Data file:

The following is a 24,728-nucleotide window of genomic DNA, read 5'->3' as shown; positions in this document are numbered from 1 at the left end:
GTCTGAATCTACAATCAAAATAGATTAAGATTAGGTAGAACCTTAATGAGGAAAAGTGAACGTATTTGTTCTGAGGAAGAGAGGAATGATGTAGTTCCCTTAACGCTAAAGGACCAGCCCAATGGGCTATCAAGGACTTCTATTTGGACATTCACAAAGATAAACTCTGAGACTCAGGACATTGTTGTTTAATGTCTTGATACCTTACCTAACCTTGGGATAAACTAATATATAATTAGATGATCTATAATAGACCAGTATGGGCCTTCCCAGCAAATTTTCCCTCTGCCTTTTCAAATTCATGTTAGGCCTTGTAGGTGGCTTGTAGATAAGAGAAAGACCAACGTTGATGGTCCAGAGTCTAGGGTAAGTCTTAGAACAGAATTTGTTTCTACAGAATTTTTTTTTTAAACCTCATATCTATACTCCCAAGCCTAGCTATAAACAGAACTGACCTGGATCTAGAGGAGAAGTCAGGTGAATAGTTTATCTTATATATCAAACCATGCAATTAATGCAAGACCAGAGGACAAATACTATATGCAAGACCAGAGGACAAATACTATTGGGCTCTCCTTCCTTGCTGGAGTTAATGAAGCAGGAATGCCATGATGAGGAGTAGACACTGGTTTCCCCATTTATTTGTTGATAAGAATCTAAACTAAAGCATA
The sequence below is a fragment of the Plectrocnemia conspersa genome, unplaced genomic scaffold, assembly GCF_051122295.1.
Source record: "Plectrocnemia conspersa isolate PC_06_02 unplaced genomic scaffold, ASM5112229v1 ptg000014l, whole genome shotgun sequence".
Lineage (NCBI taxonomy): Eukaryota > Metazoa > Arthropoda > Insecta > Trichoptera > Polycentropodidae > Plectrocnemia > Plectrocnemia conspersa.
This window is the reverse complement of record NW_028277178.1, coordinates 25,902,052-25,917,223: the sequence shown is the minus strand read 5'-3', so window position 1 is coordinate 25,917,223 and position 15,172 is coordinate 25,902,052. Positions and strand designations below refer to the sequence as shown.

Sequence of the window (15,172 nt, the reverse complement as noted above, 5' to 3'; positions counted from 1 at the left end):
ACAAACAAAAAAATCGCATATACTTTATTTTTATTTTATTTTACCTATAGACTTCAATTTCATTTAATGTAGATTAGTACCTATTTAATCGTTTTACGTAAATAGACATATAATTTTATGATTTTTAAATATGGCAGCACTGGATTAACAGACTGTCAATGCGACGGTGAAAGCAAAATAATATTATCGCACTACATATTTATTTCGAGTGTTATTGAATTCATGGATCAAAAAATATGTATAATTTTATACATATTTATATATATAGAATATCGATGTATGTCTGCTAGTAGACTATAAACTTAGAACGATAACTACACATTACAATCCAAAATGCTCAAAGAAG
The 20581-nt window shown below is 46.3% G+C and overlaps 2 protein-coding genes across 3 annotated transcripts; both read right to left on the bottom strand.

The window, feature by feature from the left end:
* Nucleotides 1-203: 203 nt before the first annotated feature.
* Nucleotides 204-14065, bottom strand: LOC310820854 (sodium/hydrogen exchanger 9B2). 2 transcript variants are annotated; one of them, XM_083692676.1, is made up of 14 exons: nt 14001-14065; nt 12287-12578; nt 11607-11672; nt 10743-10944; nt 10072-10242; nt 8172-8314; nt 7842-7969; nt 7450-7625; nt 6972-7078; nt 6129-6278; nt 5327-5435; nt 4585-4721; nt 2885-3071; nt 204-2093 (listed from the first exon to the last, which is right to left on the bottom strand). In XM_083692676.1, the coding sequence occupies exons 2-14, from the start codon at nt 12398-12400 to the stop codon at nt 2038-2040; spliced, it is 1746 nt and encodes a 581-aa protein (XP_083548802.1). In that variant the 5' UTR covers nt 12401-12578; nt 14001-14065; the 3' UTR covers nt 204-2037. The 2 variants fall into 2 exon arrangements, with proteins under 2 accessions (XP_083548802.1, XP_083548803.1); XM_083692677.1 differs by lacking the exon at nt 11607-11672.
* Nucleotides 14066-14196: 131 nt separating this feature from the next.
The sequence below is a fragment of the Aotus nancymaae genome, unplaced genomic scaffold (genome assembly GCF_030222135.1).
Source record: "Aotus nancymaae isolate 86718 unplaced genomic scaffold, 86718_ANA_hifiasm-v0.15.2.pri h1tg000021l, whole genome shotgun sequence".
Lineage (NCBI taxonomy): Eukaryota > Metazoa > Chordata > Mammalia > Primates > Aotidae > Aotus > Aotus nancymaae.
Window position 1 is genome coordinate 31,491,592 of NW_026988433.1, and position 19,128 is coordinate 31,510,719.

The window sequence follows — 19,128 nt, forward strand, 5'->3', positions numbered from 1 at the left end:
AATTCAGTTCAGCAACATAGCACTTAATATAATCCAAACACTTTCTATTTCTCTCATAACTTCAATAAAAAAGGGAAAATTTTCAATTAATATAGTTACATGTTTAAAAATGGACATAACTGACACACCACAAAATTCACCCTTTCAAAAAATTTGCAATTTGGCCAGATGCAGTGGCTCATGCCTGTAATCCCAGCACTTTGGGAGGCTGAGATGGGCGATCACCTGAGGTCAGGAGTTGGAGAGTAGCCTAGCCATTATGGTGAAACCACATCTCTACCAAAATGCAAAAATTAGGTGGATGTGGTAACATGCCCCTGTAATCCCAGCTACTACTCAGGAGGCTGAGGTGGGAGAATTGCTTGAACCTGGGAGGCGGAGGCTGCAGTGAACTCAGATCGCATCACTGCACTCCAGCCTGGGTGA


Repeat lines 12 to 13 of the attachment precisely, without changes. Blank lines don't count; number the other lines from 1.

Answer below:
* Nucleotides 204-14065, bottom strand: LOC310820854 (sodium/hydrogen exchanger 9B2). 2 transcript variants are annotated; one of them, XM_083692676.1, is made up of 14 exons: nt 14001-14065; nt 12287-12578; nt 11607-11672; nt 10743-10944; nt 10072-10242; nt 8172-8314; nt 7842-7969; nt 7450-7625; nt 6972-7078; nt 6129-6278; nt 5327-5435; nt 4585-4721; nt 2885-3071; nt 204-2093 (listed from the first exon to the last, which is right to left on the bottom strand). In XM_083692676.1, the coding sequence occupies exons 2-14, from the start codon at nt 12398-12400 to the stop codon at nt 2038-2040; spliced, it is 1746 nt and encodes a 581-aa protein (XP_083548802.1). In that variant the 5' UTR covers nt 12401-12578; nt 14001-14065; the 3' UTR covers nt 204-2037. The 2 variants fall into 2 exon arrangements, with proteins under 2 accessions (XP_083548802.1, XP_083548803.1); XM_083692677.1 differs by lacking the exon at nt 11607-11672.
* Nucleotides 14066-14196: 131 nt separating this feature from the next.